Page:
Supply Chain Article

Dirk Dusharme @ Quality Digest’s picture

By: Dirk Dusharme @ Quality Digest

Do we have another automotive cheating scandal? Could helping our economy be as easy as just paying our vendors faster? Last week’s Quality Digest Live contained answers to those questions and a discussion between myself and my co-host, Quality Digest publisher Mike Richman. During the show, we covered:

How Speeding Up Payments to Small Businesses Creates Jobs

Multiple Authors
By: Daniel Blake, Caterina Moschieri

Pulling out of a country is an expensive proposition for a multinational firm, but it is sometimes required for the corporate bottom line. If the host country changes laws or even expropriates a subsidiary, it is often time to leave or divest.

Anna Nagurney’s picture

By: Anna Nagurney

When we talk about supply chains, we may conjure up images of manufacturing plants, warehouses, trucks, and shipping docks. There is another, truly unique supply chain for a product vitally important to healthcare and life, and it is very volatile at the moment: the blood supply chain.

Ruth P. Stevens’s picture

By: Ruth P. Stevens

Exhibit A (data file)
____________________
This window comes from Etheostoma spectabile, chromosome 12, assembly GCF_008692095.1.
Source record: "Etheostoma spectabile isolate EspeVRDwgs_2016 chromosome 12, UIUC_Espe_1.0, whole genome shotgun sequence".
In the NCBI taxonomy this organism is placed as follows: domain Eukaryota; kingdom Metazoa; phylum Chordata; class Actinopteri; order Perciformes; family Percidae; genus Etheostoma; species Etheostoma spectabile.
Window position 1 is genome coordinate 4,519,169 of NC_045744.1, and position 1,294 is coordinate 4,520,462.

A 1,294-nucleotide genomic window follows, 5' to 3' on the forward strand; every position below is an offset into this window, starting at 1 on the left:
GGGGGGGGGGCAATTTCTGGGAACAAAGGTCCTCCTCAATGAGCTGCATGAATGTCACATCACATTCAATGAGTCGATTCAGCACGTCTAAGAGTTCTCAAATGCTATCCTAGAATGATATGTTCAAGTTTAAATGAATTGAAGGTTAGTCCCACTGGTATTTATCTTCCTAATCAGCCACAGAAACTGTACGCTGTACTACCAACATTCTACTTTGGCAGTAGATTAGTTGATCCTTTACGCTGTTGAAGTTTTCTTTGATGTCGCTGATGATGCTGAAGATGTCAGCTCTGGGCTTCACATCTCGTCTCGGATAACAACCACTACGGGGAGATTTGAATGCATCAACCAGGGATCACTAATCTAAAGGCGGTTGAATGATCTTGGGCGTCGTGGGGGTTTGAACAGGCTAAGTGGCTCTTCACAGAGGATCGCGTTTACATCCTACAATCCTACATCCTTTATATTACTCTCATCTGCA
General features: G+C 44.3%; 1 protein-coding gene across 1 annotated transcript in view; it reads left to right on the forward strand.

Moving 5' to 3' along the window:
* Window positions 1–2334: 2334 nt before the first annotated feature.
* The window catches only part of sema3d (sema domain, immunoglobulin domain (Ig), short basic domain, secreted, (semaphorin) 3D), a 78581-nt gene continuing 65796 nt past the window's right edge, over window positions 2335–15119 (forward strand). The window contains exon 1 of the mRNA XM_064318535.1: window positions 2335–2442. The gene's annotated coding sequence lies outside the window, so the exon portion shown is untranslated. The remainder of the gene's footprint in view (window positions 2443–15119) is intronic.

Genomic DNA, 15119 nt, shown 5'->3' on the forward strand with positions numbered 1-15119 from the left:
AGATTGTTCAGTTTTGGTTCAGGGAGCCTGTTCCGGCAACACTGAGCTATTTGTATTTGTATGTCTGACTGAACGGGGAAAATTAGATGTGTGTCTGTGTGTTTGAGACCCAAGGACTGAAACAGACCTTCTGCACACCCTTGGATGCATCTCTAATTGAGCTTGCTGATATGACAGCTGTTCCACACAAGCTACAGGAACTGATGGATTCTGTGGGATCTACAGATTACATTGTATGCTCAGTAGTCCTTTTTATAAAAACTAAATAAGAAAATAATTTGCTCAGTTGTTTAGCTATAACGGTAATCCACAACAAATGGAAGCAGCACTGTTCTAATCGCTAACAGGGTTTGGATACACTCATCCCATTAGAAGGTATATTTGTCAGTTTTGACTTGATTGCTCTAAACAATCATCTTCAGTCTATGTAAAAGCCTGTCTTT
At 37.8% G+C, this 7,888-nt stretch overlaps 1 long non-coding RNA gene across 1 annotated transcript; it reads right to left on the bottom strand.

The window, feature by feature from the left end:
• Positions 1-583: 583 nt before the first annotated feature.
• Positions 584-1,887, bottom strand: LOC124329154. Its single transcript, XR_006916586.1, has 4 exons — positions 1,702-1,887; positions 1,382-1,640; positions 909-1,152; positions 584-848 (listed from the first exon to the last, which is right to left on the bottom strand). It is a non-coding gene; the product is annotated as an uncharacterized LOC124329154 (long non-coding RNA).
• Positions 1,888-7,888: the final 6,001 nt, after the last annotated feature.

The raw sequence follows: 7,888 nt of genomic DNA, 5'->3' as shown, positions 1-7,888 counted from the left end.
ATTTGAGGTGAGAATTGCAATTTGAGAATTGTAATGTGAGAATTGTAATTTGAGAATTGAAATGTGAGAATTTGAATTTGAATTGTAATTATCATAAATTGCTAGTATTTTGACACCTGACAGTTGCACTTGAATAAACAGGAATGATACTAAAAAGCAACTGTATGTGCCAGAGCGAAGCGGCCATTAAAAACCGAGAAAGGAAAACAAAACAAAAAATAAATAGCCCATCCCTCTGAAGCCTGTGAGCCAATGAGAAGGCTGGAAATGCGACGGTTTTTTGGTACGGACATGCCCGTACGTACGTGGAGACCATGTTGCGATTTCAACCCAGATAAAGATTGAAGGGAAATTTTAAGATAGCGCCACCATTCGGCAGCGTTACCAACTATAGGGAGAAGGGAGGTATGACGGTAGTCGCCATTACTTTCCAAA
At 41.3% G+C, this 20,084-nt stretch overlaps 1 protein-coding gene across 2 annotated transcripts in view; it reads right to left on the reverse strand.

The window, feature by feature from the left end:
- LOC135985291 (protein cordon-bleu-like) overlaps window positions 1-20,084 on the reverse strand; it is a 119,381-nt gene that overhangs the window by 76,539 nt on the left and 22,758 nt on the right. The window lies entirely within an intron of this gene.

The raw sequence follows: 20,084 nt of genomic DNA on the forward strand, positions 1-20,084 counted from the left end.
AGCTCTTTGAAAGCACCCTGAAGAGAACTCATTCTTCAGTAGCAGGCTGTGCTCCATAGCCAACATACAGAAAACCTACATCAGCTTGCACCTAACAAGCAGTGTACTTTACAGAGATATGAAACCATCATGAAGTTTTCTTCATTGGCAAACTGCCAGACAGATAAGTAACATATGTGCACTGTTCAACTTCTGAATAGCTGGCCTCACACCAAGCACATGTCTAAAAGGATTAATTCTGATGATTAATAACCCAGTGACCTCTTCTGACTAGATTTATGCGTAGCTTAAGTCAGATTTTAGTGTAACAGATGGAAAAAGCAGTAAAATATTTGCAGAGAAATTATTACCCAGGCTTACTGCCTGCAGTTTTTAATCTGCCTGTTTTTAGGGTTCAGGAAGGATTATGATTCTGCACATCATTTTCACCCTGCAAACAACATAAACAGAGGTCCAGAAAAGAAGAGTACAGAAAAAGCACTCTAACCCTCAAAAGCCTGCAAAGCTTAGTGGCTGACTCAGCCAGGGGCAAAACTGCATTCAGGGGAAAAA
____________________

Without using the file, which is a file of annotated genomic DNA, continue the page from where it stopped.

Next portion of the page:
Business marketers have much to gain from retention marketing. Business customers tend to be fewer in number, and each is more valuable—meaning you can’t afford to lose even one. But how do you keep your customers active and buying from you, vs. the competition? How do you prevent defection?

Penelope B. Prime’s picture

By: Penelope B. Prime

Chinese goods seem to be everywhere these days. Consider this: At the Olympics in Rio this summer, Chinese companies supplied the mascot dolls; much of the sports equipment; the security surveillance system; and the uniforms for the volunteers, technical personnel, and even the torch-bearers.

Multiple Authors
By: Kyle Pheland, Belinda Jones

Change is inevitable in every organization. Planned or not, forces inside and outside the enterprise can sometimes encumber a workforce and lead to nonvalue-added processes. Growing spurts, major technology implementations, or even small supply-chain organizational projects can present more issues than expected. However, when a company has a proactive improvement program in place, one that uses lean manufacturing and Six Sigma principles and tools, potential roadblocks can be identified and eliminated.

Michael A. Witt’s picture

By: Michael A. Witt

Editor’s note: This is part two of a two-part series. Read part one here.

Michael A. Witt’s picture

By: Michael A. Witt

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